Norton, Bryan G.
Environmental Ethics Vol. 19/1 (1997), pages 87-100
The convergence hypothesis asserts that, if one takes the full range of human values—present and future—into account, one will choose a set of policies that can also be accepted by an advocate of a consistent and reasonable nonanthropocentrism. Brian Steverson has attacked this hypothesis from a surprising direction. He attributes to deep ecologists the position that nonhuman nature has intrinsic value, interprets this position to mean that no species could ever be allowed to go extinct, and proceeds to show that my commitment to contextualism prohibits me from advocating the protection of species universally. In response, I show, by reference to recent scientific findings, how difficult it is to defend species preservation in all situations. In particular, I argue that Steverson’s appeal to a possible world in which we have nearly complete biological knowledge misses the point of the convergence hypothesis. It is an empirical hypothesis, with significant indirect, and some direct, evidence to support it. Although it is a falsifiable hypothesis about realworld policies, it cannot be falsified by a contrary-to-fact case.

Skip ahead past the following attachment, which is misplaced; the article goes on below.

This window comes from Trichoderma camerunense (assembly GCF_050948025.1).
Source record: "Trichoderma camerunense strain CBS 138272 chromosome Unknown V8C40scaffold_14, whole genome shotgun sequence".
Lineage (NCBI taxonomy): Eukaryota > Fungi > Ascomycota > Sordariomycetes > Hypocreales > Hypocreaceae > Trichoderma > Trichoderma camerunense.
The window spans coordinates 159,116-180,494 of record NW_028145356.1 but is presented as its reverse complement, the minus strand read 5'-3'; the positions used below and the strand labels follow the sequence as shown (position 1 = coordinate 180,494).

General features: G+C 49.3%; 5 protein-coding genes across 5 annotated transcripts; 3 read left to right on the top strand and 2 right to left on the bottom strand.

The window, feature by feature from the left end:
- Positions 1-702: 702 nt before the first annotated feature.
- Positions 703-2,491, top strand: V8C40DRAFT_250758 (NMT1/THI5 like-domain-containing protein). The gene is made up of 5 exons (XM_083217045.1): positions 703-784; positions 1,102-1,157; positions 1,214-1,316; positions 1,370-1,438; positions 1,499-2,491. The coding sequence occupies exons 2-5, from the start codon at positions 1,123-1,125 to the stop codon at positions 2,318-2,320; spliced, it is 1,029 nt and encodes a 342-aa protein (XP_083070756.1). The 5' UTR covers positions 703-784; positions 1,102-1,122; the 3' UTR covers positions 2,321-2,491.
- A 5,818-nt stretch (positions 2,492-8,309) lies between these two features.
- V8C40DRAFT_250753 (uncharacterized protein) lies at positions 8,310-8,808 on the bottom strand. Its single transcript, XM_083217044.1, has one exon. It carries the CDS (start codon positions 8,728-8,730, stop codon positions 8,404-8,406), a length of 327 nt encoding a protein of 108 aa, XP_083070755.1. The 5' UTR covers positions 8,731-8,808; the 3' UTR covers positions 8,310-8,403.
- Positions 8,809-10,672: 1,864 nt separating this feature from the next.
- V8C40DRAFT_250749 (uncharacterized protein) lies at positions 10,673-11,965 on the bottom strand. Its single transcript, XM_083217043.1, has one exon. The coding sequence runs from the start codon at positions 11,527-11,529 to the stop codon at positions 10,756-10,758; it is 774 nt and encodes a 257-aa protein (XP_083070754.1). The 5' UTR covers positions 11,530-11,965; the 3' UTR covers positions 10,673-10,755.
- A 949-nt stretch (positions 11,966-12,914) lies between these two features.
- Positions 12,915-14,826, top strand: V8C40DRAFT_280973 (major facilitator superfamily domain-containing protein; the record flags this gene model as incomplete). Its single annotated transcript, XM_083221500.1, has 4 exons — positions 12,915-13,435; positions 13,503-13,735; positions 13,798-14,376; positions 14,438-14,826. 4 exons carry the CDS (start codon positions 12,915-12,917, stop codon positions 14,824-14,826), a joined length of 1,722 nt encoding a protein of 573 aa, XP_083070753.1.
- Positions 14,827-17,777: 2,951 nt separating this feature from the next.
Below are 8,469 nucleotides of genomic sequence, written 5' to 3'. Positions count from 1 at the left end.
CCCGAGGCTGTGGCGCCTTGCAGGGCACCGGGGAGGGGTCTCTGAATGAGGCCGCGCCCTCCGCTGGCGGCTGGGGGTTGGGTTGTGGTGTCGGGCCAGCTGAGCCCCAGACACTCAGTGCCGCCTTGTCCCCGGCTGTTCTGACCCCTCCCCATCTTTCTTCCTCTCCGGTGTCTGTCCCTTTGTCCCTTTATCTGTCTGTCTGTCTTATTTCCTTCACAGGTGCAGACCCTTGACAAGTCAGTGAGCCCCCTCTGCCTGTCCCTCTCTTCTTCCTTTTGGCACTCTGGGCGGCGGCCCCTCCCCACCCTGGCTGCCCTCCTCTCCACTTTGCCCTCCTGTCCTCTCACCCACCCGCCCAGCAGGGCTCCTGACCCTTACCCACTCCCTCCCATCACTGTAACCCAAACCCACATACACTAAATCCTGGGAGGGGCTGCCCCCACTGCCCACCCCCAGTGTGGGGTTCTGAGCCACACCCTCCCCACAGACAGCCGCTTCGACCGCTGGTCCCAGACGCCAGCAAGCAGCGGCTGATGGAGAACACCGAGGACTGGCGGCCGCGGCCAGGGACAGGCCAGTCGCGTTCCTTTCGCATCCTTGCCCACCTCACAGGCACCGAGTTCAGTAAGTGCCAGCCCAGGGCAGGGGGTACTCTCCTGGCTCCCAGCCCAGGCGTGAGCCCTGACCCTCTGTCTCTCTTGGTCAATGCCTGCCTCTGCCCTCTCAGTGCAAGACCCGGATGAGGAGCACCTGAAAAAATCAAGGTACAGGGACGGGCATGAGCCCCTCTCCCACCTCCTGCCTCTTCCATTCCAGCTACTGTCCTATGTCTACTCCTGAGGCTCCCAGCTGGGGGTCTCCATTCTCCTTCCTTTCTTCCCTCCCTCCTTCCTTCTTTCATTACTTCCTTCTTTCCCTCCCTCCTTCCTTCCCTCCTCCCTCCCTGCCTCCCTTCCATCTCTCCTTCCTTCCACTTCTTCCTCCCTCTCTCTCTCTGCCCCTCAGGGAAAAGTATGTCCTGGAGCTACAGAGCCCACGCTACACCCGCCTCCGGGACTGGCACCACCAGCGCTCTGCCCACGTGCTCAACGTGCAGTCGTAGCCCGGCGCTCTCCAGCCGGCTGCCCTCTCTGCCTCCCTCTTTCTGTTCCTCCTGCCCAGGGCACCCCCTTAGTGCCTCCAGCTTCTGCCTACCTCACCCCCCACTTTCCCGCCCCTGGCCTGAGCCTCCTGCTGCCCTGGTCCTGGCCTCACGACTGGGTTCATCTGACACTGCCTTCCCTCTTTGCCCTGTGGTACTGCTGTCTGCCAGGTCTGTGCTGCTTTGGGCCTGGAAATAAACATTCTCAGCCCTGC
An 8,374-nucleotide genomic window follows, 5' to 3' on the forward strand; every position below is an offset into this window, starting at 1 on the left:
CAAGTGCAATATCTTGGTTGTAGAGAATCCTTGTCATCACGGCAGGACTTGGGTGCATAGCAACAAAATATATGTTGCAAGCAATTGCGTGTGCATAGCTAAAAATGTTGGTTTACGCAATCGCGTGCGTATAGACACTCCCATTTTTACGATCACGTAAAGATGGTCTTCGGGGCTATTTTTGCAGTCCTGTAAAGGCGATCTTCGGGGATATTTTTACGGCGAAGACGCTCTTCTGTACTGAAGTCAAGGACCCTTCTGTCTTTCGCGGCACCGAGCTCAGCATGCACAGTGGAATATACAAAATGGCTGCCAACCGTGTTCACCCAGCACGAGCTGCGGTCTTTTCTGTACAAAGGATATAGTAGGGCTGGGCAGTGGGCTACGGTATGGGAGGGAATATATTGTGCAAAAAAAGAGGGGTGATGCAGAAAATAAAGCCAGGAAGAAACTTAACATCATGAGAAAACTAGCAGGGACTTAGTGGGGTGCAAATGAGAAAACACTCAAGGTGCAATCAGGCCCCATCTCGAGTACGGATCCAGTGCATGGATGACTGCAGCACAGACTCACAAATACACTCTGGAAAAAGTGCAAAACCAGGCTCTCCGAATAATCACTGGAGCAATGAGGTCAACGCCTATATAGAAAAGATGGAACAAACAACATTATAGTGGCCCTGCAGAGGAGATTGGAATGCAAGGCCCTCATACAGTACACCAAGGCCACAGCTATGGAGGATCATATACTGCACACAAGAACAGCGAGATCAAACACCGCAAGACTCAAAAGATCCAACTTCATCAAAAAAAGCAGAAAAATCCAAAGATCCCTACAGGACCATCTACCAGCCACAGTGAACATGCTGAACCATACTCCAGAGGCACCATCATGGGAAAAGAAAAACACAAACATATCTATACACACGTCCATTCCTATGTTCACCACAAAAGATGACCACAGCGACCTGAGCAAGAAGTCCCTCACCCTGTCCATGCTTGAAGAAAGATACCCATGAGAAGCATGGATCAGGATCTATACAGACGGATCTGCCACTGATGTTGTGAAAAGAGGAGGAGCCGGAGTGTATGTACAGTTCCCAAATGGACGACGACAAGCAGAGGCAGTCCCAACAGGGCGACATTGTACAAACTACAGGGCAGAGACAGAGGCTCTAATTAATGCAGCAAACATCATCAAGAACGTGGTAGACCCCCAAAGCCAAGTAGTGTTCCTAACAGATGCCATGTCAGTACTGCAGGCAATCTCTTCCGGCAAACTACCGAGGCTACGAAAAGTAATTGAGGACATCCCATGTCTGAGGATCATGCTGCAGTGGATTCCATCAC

Environmental Ethics Vol. 19/3 (1997), pages 279-97
There has been an ongoing debate about the best approach in environmental ethics. Bryan Norton believes that “weak anthropocentrism” will yield the best results for public policy, and that it is the most defensible position. In contrast, I have argued that an ecocentric, holistic position is required to deal with the urgent environmental problems that face us, and that position is complemented by the ecosystem approach and complex systems theory. I have called this approach “the ethics of integrity,” and in this paper I show why this perspective suggests better solutions to difficult cases, for which “weak anthropocentrism” fails to provide an answer.
Steverson, Brian K.
Environmental Ethics Vol. 17/2 (1995), pages 135-150
Toward Unity among Environmentalists is Bryan Norton’s most developed effort to surmount the frequently intractable debate between anthropocentrists and nonanthropocentrists. Norton argues that the basic axiological differences between the two positions have become irrelevant at the level of policy formation. His thesis is that the two camps converge when dealing with practical goals and aims for environmental management. I argue that Norton’s approach falls significantly short of establishing such a convergence because of the overall methodological framework for policy formation that he defends. The key problem with that framework is that it fails to provide for the degree of species protection most suitable to the nonanthropocentrist position.